Sunday, April 12, 2015

Kestrels and Ospreys - They're everywhere!

Around 12:30 my wife and I arrived at EPCAL to do a quick drive through and see what was around and looking for any signs of fox kits.  No fox (just a few fat groundhogs) but there were kestrels - everywhere!  It's my guess that there were at least 30 on the western runway - meaning at least double that when taking the eastern runway into consideration.  There were almost certainly more kestrels to the north at the old radar station and at the cemetery, as these are the other large "grassland" areas around.  While Kestrels can be found throughout the year at EPCAL, during migration (spring and fall) the numbers can really swell.

The problem with Kestrels (at least in these parts) is that they're very skittish and seemingly never stop moving.  There are perches for them everywhere (they really love the old common mullien stalks) and I noticed a few butterflies and dragonflies which they surely are feeding on in addition to small birds and rodents.  There were plenty of red-tailed hawks as well, though they were very high in the sky.  Only saw a handful of Eastern Meadowlarks, and none seemed to be calling out which was a bit disappointing, so with only 1 "decent" shot from EPCAL (despite many attempts) I moved on to Woodhull dam in Riverside which I've heard about in the past but never actually had visited.

The dam is on an offshoot of the Peconic River as it branches off south toward Wildwood Lake.  When the alewife run, they concentrate at this dam in large numbers and make it very easy for the Osprey.  As soon as I arrived I could smell fish in the air - and there was someone canoeing/fishing on the other side of the dam - but I couldn't didn't see any fish despite having my polarized dragon sunglasses on.  While looking in the water I heard the unmistakeable "chirp" of an osprey, and looked up - sure enough there was a big ol' Osprey staring at me.  I actually had to take a step back in order to get the bird completely in the frame (just look at those talons!).  The bird couldn't have cared less that I was there and kept cocking its head to look down at the water, just waiting to pounce on an unsuspecting fish.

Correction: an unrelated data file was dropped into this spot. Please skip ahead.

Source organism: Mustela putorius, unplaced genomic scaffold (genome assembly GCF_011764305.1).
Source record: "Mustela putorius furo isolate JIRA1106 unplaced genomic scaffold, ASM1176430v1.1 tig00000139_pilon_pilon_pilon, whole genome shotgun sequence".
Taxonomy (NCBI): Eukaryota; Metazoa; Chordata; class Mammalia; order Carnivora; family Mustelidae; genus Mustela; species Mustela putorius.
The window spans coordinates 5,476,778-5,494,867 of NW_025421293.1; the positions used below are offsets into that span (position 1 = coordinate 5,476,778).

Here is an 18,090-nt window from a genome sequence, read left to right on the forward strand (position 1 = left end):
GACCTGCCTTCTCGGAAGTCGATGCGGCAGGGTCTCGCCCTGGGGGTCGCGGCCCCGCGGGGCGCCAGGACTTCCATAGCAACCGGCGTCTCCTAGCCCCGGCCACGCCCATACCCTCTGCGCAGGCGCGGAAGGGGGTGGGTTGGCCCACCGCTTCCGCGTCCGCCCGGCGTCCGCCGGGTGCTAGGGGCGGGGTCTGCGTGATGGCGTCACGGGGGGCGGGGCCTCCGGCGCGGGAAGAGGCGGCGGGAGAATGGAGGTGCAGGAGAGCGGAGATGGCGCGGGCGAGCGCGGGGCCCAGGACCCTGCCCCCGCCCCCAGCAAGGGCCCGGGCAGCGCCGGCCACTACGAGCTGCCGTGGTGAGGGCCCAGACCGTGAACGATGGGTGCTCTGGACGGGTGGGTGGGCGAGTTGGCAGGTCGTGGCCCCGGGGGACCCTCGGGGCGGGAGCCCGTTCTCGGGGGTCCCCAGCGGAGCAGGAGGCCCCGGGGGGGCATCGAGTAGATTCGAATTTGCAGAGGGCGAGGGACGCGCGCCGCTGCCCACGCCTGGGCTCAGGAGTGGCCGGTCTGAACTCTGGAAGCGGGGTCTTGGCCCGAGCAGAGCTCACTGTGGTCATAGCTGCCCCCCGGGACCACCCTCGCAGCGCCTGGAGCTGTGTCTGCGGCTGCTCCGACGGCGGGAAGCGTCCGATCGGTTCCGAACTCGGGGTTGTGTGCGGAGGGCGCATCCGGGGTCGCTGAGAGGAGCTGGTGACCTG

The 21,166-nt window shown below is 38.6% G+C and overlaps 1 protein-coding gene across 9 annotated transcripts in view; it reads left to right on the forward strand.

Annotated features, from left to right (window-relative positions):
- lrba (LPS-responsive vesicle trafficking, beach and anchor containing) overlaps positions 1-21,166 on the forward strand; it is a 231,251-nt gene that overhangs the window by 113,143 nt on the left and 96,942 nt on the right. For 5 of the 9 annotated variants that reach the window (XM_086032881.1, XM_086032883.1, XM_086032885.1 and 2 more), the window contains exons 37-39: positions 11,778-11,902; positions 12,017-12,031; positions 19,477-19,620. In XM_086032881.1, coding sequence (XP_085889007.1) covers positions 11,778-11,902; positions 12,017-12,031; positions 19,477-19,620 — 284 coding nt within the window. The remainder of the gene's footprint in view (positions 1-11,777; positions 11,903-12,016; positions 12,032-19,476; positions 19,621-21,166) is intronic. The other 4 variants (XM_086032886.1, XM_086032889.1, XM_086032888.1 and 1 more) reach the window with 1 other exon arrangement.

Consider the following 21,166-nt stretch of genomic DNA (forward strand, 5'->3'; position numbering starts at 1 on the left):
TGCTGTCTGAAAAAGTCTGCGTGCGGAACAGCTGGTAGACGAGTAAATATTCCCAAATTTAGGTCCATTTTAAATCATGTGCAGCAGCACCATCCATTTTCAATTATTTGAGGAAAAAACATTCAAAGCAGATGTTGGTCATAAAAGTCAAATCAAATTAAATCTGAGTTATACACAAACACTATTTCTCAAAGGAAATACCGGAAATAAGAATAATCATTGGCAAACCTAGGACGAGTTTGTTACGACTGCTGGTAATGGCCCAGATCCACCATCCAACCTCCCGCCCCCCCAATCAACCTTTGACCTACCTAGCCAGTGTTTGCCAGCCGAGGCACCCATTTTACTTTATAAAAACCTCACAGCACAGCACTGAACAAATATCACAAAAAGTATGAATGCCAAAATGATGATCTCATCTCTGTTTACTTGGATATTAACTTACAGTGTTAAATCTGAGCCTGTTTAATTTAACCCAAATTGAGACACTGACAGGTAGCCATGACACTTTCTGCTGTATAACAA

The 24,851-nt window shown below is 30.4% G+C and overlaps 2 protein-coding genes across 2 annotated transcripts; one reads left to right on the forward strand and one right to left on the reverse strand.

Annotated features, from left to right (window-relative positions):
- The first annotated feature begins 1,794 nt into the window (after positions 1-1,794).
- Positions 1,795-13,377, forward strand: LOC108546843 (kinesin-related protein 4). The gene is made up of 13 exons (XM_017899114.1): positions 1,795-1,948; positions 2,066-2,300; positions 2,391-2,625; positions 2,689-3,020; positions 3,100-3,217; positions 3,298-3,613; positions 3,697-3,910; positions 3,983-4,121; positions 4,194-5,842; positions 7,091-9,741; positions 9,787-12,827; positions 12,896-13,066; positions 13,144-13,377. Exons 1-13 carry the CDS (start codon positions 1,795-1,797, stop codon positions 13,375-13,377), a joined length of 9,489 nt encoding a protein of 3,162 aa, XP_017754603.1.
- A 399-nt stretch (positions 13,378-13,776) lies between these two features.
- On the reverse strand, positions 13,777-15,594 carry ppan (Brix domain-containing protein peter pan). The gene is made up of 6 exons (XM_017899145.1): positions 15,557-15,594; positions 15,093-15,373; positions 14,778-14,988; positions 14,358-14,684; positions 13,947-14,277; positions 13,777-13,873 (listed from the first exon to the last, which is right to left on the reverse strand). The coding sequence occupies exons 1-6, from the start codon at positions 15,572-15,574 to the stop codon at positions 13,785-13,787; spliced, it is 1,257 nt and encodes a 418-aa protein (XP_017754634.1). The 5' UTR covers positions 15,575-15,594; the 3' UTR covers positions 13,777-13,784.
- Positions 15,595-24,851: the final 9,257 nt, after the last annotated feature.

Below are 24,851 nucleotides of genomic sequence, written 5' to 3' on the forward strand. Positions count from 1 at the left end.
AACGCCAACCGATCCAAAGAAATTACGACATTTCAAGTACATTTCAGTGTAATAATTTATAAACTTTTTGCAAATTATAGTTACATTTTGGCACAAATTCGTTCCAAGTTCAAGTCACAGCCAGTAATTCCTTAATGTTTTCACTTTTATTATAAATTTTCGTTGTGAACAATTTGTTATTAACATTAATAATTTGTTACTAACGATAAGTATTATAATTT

Unfortunately for me, the bird wasn't the only one who was really hungry - so I left after a couple minutes (another osprey came by and perched a bit further north, imploring the same tactic).  I'd like to come back again in the near future as the very cold winter has kept water temps low and the alewife push hasn't reached its peak yet.

On the way home we drove down Dune Road in search of the Snowy Owl that had been reported as recently as yesterday, but to no avail.  We didn't look to hard but would have been nice to see it regardless.  A few egrets were the only birds of note as we packed it in for the day, deciding not to stop and check in on the Bald Eagle as it was getting pretty late in the day.  I'm hoping to get out once or twice this week in the evening to take advantage of the warm light and sun that sets a bit later each night.

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